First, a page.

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Pathogenesis of Endometriosis: New Insights into Prospective Therapies
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Endometriosis: An Inflammatory Disease That Requires New Therapeutic Options

Jacques Donnez
1,2 and
Luciana Cacciottola
Société de Recherche pour l’Infertilité (SRI), 143 Avenue Grandchamp, 1150 Brussels, Belgium
Université Catholique de Louvain, 1200 Brussels, Belgium
Gynecology Research Unit, Institut de Recherche Expérimentale et Clinique, Université Catholique de Louvain, Avenue Mounier 52, 1200 Brussels, Belgium
Author to whom correspondence should be addressed.
Int. J. Mol. Sci. 2022, 23(3), 1518;
Submission received: 24 January 2022 / Accepted: 26 January 2022 / Published: 28 January 2022
(This article belongs to the Special Issue Endometriosis: Biological Targets and New Therapeutical Approaches)
Endometriosis, defined as the presence of endometrium-like tissue outside the uterus, is estimated to affect 10% of women of reproductive age. The 2008 US healthcare costs for endometriosis were approximately USD 4000 per affected woman, which are similar to those of other chronic diseases such as type 2 diabetes, rheumatoid arthritis, and Crohn’s disease. There are three distinct forms of the disease (peritoneal, ovarian, and recto-vaginal endometriosis), each of them being associated with specific symptoms, although dysmenorrhea and chronic non-menstrual pelvic pain are the most prevalent [1]. The postulated origins of endometriotic lesions are retrograde menstruation, celomatic metaplasia, and lymphatic and vascular metaplasia [2]. Identifying the exact pathogenesis of endometriosis is challenging and contentious for gynecologists and reproduction specialists, endocrinologists, and researchers. There is a huge need for comprehensive understanding to detect and investigate the events that take place in the microenvironment of the uterus in order to characterize the various pathogenetic mechanisms, which contribute to the causes and development of endometriosis.
The goal of this Special Issue was to evaluate some new biological targets as well as new therapeutical approaches.
In their original research, Gamisonia et al. [3] investigated the effect of endocannabinoid-like compounds from the N-acyl dopamine (NADA) family on the viability of stromal cells forming ectopic and eutopic endometrium of patients with ovarian endometriosis. Their in vitro study demonstrated a dose-dependent cytotoxic effect of NADAs on stromal cells of eutopic and ectopic endometrium. The effects of all investigated NADAs were pronounced on cell viability after 5 h of incubation. The authors suggest that cell death mechanisms provoked by NADAs may be the NADA-induced generation of reactive oxygen species (ROS), as they were able to block NADA toxicity by using antioxidants. There are some limitations, as explained by the authors themselves: (i) the ectopic endometrial cells originated from ovarian endometrioma and it cannot be stated that a similar cytotoxic effect of NADAs can be observed for endometriotic stromal cells from other localizations; (ii) the activity of NADAs observed in vitro should be confirmed and reproduced in vivo. Complementary research is therefore needed to assess this therapeutic approach.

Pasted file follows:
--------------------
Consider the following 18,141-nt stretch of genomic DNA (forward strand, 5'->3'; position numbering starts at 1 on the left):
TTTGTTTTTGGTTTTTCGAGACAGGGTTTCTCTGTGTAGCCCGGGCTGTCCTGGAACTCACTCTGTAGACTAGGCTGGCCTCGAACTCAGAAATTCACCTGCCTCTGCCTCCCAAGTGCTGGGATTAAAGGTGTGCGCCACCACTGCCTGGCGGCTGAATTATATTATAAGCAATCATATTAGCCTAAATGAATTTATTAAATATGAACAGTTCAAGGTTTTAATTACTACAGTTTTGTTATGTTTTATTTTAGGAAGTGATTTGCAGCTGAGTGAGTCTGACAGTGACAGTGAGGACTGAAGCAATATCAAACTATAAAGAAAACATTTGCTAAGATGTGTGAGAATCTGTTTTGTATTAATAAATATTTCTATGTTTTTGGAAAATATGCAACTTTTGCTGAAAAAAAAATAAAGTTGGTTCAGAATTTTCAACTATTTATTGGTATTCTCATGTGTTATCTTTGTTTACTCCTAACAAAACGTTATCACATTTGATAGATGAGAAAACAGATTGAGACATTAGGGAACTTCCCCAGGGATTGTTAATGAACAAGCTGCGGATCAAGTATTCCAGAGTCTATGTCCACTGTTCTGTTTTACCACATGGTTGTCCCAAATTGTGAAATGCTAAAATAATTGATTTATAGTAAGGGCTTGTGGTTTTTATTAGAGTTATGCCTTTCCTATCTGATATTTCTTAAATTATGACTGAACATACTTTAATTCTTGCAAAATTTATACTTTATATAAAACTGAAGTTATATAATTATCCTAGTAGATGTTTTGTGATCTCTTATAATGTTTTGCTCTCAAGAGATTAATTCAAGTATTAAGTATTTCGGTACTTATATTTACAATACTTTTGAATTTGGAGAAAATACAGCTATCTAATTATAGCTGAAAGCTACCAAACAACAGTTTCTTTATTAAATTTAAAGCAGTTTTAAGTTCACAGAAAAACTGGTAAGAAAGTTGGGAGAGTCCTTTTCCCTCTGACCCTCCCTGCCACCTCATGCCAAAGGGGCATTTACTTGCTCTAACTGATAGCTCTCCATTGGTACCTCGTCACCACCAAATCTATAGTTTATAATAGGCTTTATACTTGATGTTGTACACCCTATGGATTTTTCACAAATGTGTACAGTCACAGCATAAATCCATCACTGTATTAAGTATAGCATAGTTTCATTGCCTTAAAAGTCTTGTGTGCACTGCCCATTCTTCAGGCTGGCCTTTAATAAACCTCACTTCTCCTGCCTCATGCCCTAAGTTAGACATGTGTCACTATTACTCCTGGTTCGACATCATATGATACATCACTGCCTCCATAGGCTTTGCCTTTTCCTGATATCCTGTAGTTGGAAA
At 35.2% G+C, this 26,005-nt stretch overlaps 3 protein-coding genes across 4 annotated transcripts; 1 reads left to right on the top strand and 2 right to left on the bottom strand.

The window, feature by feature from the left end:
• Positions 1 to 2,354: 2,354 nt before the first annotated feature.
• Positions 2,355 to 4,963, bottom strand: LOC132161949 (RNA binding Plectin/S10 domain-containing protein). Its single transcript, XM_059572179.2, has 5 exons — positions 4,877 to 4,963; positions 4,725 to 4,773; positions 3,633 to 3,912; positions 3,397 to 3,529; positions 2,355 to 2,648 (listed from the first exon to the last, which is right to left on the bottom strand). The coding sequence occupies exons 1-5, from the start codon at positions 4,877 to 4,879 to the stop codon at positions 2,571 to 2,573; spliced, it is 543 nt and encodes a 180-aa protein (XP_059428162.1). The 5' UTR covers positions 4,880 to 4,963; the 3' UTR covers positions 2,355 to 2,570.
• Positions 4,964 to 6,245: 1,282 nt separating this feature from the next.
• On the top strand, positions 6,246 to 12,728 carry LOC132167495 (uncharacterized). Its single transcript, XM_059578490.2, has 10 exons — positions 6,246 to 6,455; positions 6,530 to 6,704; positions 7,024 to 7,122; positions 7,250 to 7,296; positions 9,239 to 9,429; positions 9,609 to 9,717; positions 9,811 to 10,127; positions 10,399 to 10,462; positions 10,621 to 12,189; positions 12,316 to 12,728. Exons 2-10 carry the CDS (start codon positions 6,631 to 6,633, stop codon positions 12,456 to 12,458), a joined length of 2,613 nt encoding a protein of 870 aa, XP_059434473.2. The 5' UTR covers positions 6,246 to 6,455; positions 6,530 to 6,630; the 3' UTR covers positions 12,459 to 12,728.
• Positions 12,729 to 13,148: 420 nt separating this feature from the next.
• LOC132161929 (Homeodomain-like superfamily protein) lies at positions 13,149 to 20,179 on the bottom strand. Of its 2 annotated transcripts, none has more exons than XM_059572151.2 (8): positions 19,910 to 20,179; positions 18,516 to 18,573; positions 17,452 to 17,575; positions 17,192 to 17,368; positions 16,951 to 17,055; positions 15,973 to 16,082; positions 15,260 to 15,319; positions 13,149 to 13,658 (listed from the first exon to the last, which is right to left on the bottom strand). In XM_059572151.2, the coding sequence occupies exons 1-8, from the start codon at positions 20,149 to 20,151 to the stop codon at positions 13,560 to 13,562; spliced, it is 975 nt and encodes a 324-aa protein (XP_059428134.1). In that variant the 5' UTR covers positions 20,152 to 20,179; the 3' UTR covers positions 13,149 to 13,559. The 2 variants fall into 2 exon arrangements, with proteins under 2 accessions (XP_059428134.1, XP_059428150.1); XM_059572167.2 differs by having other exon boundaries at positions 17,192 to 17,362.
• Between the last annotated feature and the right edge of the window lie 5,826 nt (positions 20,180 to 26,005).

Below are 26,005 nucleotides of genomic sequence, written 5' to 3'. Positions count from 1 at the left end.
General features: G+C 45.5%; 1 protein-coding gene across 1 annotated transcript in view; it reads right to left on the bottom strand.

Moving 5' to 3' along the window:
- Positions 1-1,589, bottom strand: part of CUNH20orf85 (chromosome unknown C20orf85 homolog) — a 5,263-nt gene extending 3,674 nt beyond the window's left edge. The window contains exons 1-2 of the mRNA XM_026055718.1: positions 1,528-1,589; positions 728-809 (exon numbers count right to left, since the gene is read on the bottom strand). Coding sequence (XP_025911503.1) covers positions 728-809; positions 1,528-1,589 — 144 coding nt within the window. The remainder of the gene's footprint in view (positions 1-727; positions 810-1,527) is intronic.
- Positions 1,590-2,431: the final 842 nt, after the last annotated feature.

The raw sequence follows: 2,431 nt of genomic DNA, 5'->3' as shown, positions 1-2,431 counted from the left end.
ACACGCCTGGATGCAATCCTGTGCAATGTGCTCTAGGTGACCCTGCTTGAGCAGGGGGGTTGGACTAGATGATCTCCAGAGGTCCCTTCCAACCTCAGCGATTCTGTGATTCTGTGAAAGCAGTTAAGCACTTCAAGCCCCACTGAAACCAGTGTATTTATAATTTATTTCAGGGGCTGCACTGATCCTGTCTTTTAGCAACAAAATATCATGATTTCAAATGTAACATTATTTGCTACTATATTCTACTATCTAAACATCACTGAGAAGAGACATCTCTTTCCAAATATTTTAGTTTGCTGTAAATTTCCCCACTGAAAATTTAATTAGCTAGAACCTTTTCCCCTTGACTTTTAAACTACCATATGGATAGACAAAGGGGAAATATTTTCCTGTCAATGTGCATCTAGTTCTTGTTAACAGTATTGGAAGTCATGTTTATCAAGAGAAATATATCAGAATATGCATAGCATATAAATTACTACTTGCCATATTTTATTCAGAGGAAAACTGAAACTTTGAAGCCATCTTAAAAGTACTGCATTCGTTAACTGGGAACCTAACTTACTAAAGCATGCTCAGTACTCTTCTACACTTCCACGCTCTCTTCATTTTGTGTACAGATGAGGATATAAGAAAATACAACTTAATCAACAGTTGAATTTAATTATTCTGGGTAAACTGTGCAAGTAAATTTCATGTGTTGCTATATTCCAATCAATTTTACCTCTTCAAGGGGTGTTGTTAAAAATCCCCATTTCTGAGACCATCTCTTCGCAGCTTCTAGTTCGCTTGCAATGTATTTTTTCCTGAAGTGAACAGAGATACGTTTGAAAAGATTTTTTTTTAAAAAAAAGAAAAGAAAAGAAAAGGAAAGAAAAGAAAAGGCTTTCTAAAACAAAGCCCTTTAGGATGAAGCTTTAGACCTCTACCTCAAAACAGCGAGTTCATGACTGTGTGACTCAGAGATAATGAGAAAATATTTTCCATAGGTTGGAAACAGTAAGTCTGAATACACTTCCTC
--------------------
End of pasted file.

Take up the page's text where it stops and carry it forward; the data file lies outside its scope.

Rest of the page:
In an experimental rat model of endometriosis, Siracusa et al. [4] aimed to assess the effects of autophagy and mitophagy, namely the selective autophagy of abnormal and/or damaged mitochondria, in the progression and development of endometriosis. Indeed, it has been described that autophagy activation could inhibit the progression of endometriotic lesions. It has been demonstrated in several in vivo experiments that the inhibition of autophagy downregulated apoptosis. The reported results [4] showed that rapamycin administration, by activation of the autophagy and mitophagy pathways, leads to the (i) activation of apoptosis and (ii) inhibition of the mechanistic target of rapamycin (mTOR) with a subsequent decrease in the proliferation of endothelial cells (marked by vascular endothelia growth factor (VEGF) and CD34). However, their research has limitations. The endometriosis model that was applied (transplantation of uterine tissue into the abdominal cavity) does not represent the pathogenesis of human endometriosis. Indeed, rats do not have spontaneous lesions of endometriosis and do not menstruate. The rat model is thus far away from the reality, and future experiments on human endometriotic lesions are needed to validate their findings.